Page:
Ankara’s dilemma: To join for what?

Ankara’s dilemma: To join for what?

As U.S. President Obama has outlined his basic plan to defeat the Islamic State of Iraq and the Levant (ISIL), Ankara is both pressed for time and options in joining the coalition.

The Washington-based Bipartisan Policy Group’s (BPC) Blaise Misztal wrote this initial report after Secretary of Defense Chuck Hagel’s visit to Ankara.

“Although Hagel sought to portray his trip as a productive one, he did not walk away with any clear indication of what Turkey was willing to do to counter ISIL. Although Hagel claimed that his meetings with Turkish leaders reaffirmed ‘Turkey’s commitment to be a part of this effort, to destroy ISIL and everything that ISIL represents,’ he nevertheless had to hedge that Turkey would only ‘play roles, specific roles’ and that ‘those will be articulated by the Turkish government … when that decision is made.’”

The BPC then posed the following question for Washington: “Faced with such a hesitant, if not unwilling, ally, U.S. policymakers will need to make two decisions: one to decide just how vital Turkish cooperation is to the anti-ISIL effort and, if it is truly important to get Ankara onboard, how best to do so.”

The feelings are mutual. Ankara is contemplating how and for what to join the coalition against ISIL, especially when the organization is holding 49 Turkish citizens hostage.  Ömer Taşpınar of Brookings told us that even in Washington D.C., there are reporters who have no idea about the hostage incident because of the media blackout.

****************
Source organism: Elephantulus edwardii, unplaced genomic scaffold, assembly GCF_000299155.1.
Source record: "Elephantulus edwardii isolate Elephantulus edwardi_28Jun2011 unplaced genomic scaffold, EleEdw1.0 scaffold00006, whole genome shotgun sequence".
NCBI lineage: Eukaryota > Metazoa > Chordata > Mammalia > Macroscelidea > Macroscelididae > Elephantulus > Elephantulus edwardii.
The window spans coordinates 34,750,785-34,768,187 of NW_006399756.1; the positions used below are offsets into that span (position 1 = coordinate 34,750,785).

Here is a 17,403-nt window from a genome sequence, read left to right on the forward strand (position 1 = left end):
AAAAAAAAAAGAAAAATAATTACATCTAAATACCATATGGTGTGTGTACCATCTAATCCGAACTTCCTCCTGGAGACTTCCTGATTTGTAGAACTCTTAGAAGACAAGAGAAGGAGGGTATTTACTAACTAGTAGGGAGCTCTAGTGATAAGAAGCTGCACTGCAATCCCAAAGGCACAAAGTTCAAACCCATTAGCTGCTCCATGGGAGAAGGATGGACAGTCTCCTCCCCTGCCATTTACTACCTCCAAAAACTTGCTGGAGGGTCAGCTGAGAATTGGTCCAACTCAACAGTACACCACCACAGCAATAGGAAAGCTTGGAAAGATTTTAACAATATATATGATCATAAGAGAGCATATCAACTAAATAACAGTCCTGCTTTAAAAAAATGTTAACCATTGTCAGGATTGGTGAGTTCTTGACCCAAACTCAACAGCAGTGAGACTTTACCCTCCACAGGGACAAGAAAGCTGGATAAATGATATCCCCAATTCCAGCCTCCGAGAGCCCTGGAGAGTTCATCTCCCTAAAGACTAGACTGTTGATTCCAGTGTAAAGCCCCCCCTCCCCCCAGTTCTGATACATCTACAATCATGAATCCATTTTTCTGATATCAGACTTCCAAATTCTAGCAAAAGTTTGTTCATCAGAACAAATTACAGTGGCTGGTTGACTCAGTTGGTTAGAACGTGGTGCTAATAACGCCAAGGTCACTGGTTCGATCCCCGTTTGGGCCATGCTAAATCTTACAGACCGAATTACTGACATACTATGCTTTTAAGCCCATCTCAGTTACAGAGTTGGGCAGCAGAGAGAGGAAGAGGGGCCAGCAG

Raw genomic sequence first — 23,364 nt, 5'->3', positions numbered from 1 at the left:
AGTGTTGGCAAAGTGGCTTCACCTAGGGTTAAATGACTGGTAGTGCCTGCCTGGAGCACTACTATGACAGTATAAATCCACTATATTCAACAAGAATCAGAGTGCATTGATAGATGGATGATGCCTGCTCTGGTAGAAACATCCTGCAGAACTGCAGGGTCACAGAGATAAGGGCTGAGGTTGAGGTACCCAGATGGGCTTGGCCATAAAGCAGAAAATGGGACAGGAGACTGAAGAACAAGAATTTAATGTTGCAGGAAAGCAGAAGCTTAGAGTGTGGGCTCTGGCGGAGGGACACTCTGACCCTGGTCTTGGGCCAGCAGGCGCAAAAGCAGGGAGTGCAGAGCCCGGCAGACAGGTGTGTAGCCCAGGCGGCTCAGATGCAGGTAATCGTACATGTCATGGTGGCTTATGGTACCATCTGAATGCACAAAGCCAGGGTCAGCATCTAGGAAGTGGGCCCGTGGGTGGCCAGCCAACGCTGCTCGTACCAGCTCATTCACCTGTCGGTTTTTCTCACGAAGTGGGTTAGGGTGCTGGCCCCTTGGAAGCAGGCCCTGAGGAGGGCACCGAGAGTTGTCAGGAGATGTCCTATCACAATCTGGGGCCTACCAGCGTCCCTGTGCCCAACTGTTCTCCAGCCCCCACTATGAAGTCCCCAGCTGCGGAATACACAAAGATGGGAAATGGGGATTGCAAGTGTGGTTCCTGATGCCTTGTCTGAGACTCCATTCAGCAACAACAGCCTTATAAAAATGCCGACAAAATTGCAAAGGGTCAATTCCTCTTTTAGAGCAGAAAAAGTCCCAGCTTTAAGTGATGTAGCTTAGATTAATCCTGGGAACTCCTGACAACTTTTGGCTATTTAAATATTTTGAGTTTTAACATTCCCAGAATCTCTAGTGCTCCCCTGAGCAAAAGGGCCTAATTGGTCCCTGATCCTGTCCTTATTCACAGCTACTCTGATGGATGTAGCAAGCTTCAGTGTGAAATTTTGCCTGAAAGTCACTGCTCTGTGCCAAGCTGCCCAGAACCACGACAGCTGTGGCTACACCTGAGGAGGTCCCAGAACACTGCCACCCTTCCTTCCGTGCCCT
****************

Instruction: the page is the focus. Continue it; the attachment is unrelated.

Another think tank, Center for American Progress (CAP), reported a clearer path for Turkey, suggesting Turkey should at least cooperate in the reconnaissance efforts by establishing an “intelligence fusion cell.” CAP also stresses that MİT’s deep contacts and relations inside ISIL are “strengths” in the fight.
So what can Turkey do, if anything, to secure its borders and citizens and maybe turn this challenge into an opportunity? Former Major for the Turkish Special Forces and current risk analyst Mete Yarar said there are three outstanding issues to be resolved before Turkey intervenes:

1) Hostages
2) The tomb of Süleyman Shah
3) The security of its southern border

Yarar then posed a question, “What if, overnight, 1,500 militants from ISIL storm Ceylanpınar and take over the checkpoint? To be honest, they have the ability to do this.”

What Yarar silently refrained from noting was Turkey’s current inability to stop or disrupt such an attack.

So we are back to square one. Will Turkey do something? Military analysts believe the U.S. is planning a prolonged operation just like Father Bush’s Operation Provide Comfort in 1991, which created a no-fly zone under a humanitarian aid mission. But this time, the terrain is more widespread, and ISIL is a harder enemy than Saddam. Using the Incirlik and Batman bases for logistics and humanitarian missions might be the best bet for the U.S.